Why Test for Radon Gas?
Any home can have a radon gas problem – old or new homes, well-sealed or drafty homes, homes with or without basements. It is estimated that nearly 1 in 15 homes in the U.S. and Canada has an elevated level of radon gas. Prolonged exposure to unsafe levels of radon gas can create an increased risk of lung cancer; in fact, radon is the second leading cause of lung cancer after smoking. Lung cancer caused by avoidable radon exposure is preventable, but only if radon issues are detected and mitigated prior to prolonged exposure in homes and buildings. There is real risk in not knowing if a home has a high level of radon.
WHAT IS RADON?
Radon is a naturally occurring odorless, colorless, radioactive gas formed by the ongoing decay of uranium in soil, rocks, sediments, and even well or ground water. While radon that escapes into the atmosphere is not harmful, dangerously high concentrations can build up indoors, exposing residents to possible health risks.
HOW DOES RADON GET INTO A HOME?
Radon can migrate into the home in several ways. Openings or cracks in basement walls, foundations or floors are common avenues. Sumps, basement drains, and spaces between gas or water fittings can also allow radon into the structure. Other entry points can include gaps in suspended floors and cavities within walls.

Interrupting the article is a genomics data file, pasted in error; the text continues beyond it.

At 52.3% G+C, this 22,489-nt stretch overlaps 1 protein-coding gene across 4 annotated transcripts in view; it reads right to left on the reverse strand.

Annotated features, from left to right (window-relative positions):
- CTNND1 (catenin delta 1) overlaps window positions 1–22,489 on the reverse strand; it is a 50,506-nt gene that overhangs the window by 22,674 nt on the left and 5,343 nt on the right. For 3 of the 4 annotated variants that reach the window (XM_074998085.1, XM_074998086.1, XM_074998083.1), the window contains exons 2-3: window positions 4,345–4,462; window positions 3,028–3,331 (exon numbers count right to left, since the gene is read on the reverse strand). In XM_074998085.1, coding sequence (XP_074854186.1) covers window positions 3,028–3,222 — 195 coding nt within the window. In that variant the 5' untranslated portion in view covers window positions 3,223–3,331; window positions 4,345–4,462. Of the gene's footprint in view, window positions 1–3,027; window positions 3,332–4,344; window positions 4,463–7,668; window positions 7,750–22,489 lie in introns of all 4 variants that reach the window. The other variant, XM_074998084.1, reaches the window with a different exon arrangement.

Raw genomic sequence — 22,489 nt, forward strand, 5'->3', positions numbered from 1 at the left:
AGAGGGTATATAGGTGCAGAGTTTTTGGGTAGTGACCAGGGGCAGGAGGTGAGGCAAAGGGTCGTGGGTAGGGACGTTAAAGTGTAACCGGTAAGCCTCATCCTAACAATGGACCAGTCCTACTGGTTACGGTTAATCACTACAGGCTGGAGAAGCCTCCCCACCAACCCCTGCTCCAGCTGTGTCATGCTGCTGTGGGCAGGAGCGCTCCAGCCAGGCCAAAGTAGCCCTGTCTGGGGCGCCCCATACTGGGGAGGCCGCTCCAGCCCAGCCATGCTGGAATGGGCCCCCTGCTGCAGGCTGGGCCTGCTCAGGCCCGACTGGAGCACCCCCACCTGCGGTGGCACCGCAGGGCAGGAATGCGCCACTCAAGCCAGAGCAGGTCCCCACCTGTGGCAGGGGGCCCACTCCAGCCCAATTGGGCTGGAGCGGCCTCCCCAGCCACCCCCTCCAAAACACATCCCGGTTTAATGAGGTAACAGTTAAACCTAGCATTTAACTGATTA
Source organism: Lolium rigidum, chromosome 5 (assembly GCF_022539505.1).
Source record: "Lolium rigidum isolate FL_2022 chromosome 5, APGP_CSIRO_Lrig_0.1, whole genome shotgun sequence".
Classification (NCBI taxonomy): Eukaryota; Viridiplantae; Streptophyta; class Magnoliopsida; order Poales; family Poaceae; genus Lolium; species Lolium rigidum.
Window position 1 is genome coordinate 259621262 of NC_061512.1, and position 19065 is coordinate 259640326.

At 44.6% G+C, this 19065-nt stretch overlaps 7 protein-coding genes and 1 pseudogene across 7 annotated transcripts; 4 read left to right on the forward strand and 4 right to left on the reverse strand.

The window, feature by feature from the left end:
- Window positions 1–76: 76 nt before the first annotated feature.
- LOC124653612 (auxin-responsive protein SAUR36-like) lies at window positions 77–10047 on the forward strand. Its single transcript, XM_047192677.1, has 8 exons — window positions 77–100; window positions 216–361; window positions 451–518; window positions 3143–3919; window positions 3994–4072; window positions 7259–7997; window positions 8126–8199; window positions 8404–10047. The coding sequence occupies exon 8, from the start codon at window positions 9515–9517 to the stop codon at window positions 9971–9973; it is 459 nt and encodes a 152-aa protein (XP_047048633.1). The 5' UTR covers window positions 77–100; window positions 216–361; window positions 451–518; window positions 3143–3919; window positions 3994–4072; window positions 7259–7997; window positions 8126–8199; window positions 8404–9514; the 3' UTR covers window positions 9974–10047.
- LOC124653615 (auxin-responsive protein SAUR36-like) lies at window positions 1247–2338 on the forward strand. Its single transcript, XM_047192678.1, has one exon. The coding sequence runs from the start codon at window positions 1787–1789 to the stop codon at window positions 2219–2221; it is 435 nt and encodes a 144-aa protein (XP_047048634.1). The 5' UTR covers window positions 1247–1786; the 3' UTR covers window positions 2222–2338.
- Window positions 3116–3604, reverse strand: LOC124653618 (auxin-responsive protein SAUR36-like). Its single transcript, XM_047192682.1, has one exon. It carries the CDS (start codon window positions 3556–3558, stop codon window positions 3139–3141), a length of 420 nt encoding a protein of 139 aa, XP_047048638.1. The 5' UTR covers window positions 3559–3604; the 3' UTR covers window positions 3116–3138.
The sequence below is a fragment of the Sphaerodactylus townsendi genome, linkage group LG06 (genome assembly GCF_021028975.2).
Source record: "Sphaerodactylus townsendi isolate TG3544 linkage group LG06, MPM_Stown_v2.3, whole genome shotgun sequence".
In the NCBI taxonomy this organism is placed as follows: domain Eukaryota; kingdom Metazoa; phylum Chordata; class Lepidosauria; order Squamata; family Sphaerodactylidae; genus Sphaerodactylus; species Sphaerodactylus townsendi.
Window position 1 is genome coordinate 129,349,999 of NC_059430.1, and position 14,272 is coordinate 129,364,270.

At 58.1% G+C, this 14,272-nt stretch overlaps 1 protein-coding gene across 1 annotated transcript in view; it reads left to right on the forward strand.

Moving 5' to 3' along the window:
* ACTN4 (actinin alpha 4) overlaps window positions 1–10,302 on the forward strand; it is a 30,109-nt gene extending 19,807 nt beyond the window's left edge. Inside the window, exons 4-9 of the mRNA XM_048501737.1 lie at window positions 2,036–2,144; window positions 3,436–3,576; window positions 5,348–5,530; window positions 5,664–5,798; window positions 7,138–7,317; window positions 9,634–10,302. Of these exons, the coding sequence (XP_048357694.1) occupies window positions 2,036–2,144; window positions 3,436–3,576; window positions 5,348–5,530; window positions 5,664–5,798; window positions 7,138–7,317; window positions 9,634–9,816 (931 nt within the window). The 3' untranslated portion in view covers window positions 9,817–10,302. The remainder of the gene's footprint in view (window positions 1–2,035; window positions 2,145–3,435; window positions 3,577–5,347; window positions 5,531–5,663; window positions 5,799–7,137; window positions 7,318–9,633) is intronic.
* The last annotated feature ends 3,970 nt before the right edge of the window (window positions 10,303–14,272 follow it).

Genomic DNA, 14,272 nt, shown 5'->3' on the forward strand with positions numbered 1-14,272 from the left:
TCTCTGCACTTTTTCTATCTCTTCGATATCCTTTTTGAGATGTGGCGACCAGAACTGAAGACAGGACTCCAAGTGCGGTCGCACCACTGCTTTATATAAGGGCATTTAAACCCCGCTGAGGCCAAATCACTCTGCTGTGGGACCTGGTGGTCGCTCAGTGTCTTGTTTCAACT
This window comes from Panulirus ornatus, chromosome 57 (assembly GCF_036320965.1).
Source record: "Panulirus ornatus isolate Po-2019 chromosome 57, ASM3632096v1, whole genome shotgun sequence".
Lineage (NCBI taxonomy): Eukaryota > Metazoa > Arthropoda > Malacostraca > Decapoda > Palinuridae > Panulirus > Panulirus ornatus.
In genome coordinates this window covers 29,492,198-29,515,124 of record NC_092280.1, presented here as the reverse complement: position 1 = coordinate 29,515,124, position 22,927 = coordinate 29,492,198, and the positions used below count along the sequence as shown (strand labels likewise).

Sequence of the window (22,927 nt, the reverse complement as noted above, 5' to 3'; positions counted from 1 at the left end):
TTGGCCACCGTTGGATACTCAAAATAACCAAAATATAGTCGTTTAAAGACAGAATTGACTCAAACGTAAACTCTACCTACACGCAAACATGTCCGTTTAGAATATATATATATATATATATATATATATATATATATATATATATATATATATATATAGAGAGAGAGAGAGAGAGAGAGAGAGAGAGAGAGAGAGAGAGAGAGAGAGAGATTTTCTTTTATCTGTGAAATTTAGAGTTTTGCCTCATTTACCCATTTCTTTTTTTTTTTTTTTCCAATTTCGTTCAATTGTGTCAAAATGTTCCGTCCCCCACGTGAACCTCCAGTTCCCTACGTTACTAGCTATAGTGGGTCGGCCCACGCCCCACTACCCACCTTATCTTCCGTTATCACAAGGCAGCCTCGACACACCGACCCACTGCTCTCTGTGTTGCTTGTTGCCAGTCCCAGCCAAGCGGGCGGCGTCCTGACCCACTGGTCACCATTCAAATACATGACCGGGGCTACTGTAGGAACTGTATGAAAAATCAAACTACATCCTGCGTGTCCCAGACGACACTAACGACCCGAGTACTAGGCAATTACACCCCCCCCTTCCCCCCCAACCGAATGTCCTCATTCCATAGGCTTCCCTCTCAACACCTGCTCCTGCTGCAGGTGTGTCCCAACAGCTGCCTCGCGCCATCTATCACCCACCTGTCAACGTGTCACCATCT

HOW CAN I MAKE SURE MY FAMILY FAMILY IS NOT AT RISK?
I now always encourage home buyers to request that radon testing be added the home inspection process. Many Inspectors now provide this service as part of a home inspection or as a separate service, including Pillar To Post Home Inspections. They set up the monitoring equipment in the home and report on the results. If an elevated level of radon is detected, steps can be taken to reduce the concentration to or below acceptable levels inside virtually any home. This can include a relatively simple setup such as a collection system with a radon vent pipe, which prevents radon from entering the home in the first place. Professional mitigation services can provide recommendations for a home’s specific conditions.
If you are wondering about the likelihood of Radon gas in your neighbourhood, click on this interactive map. For more information on how you can include radon testing in conjunction with your home inspection or to request just this service, contact me for a list of qualified Home Inspectors. Alternatively, check with your local library. Many have a hand held tester you can borrow. However, the test kits Home Inspectors use are much more accurate. Also you can buy your very own test kit for about $40 from the Lung Association.